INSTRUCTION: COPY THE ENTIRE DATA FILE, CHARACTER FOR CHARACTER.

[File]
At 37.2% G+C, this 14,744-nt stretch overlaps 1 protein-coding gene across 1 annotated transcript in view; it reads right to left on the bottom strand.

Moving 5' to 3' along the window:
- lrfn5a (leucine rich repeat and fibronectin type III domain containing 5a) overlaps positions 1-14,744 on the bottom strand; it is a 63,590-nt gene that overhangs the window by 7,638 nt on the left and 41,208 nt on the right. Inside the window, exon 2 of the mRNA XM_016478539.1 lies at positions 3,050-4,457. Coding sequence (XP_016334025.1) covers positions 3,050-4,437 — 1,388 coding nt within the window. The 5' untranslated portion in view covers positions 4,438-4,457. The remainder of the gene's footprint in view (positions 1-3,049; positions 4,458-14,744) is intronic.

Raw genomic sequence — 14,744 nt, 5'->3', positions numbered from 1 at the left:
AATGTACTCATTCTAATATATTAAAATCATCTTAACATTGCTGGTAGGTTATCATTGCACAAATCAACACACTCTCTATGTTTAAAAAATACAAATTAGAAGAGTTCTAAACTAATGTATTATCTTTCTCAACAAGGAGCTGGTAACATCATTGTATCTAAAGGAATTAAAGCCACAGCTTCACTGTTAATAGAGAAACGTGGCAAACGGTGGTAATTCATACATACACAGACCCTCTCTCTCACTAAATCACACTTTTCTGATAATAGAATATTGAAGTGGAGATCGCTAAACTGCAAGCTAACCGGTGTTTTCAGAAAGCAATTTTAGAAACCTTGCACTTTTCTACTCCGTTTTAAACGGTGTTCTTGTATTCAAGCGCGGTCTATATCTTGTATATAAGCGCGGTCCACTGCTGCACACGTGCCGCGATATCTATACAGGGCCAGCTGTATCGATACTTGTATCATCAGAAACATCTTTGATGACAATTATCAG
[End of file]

At 37.2% G+C, this 14,744-nt stretch overlaps 1 protein-coding gene across 1 annotated transcript in view; it reads right to left on the bottom strand.

Moving 5' to 3' along the window:
- lrfn5a (leucine rich repeat and fibronectin type III domain containing 5a) overlaps positions 1-14,744 on the bottom strand; it is a 63,590-nt gene that overhangs the window by 7,638 nt on the left and 41,208 nt on the right. Inside the window, exon 2 of the mRNA XM_016478539.1 lies at positions 3,050-4,457. Coding sequence (XP_016334025.1) covers positions 3,050-4,437 — 1,388 coding nt within the window. The 5' untranslated portion in view covers positions 4,438-4,457. The remainder of the gene's footprint in view (positions 1-3,049; positions 4,458-14,744) is intronic.

Raw genomic sequence — 14,744 nt, 5'->3', positions numbered from 1 at the left:
AATGTACTCATTCTAATATATTAAAATCATCTTAACATTGCTGGTAGGTTATCATTGCACAAATCAACACACTCTCTATGTTTAAAAAATACAAATTAGAAGAGTTCTAAACTAATGTATTATCTTTCTCAACAAGGAGCTGGTAACATCATTGTATCTAAAGGAATTAAAGCCACAGCTTCACTGTTAATAGAGAAACGTGGCAAACGGTGGTAATTCATACATACACAGACCCTCTCTCTCACTAAATCACACTTTTCTGATAATAGAATATTGAAGTGGAGATCGCTAAACTGCAAGCTAACCGGTGTTTTCAGAAAGCAATTTTAGAAACCTTGCACTTTTCTACTCCGTTTTAAACGGTGTTCTTGTATTCAAGCGCGGTCTATATCTTGTATATAAGCGCGGTCCACTGCTGCACACGTGCCGCGATATCTATACAGGGCCAGCTGTATCGATACTTGTATCATCAGAAACATCTTTGATGACAATTATCAG